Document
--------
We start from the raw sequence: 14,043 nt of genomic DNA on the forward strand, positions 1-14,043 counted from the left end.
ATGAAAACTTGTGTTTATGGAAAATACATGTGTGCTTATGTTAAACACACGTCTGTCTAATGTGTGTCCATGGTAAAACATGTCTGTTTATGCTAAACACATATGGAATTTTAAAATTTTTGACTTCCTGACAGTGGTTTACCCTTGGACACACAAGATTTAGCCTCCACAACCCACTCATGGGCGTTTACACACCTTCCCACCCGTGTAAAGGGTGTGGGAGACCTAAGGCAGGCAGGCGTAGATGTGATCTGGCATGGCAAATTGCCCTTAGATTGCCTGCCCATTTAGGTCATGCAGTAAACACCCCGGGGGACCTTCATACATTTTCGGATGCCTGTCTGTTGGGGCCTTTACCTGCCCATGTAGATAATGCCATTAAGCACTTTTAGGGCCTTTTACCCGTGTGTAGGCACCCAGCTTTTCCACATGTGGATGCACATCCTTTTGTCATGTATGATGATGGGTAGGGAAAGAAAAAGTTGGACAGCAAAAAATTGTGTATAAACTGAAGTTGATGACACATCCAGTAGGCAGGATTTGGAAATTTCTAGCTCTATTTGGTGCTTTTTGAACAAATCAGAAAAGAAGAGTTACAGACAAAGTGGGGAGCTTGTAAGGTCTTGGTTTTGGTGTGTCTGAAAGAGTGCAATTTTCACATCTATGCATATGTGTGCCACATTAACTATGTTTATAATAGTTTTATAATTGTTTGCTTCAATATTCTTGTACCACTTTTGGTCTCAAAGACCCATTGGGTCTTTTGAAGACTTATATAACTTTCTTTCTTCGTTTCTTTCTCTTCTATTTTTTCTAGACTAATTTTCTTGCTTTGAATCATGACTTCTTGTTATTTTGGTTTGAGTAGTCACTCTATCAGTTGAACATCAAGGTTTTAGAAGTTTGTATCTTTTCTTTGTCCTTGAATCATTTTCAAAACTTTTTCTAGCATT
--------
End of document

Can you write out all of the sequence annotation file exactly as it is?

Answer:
We start from the raw sequence: 14,043 nt of genomic DNA on the forward strand, positions 1-14,043 counted from the left end.
ATGAAAACTTGTGTTTATGGAAAATACATGTGTGCTTATGTTAAACACACGTCTGTCTAATGTGTGTCCATGGTAAAACATGTCTGTTTATGCTAAACACATATGGAATTTTAAAATTTTTGACTTCCTGACAGTGGTTTACCCTTGGACACACAAGATTTAGCCTCCACAACCCACTCATGGGCGTTTACACACCTTCCCACCCGTGTAAAGGGTGTGGGAGACCTAAGGCAGGCAGGCGTAGATGTGATCTGGCATGGCAAATTGCCCTTAGATTGCCTGCCCATTTAGGTCATGCAGTAAACACCCCGGGGGACCTTCATACATTTTCGGATGCCTGTCTGTTGGGGCCTTTACCTGCCCATGTAGATAATGCCATTAAGCACTTTTAGGGCCTTTTACCCGTGTGTAGGCACCCAGCTTTTCCACATGTGGATGCACATCCTTTTGTCATGTATGATGATGGGTAGGGAAAGAAAAAGTTGGACAGCAAAAAATTGTGTATAAACTGAAGTTGATGACACATCCAGTAGGCAGGATTTGGAAATTTCTAGCTCTATTTGGTGCTTTTTGAACAAATCAGAAAAGAAGAGTTACAGACAAAGTGGGGAGCTTGTAAGGTCTTGGTTTTGGTGTGTCTGAAAGAGTGCAATTTTCACATCTATGCATATGTGTGCCACATTAACTATGTTTATAATAGTTTTATAATTGTTTGCTTCAATATTCTTGTACCACTTTTGGTCTCAAAGACCCATTGGGTCTTTTGAAGACTTATATAACTTTCTTTCTTCGTTTCTTTCTCTTCTATTTTTTCTAGACTAATTTTCTTGCTTTGAATCATGACTTCTTGTTATTTTGGTTTGAGTAGTCACTCTATCAGTTGAACATCAAGGTTTTAGAAGTTTGTATCTTTTCTTTGTCCTTGAATCATTTTCAAAACTTTTTCTAGCATT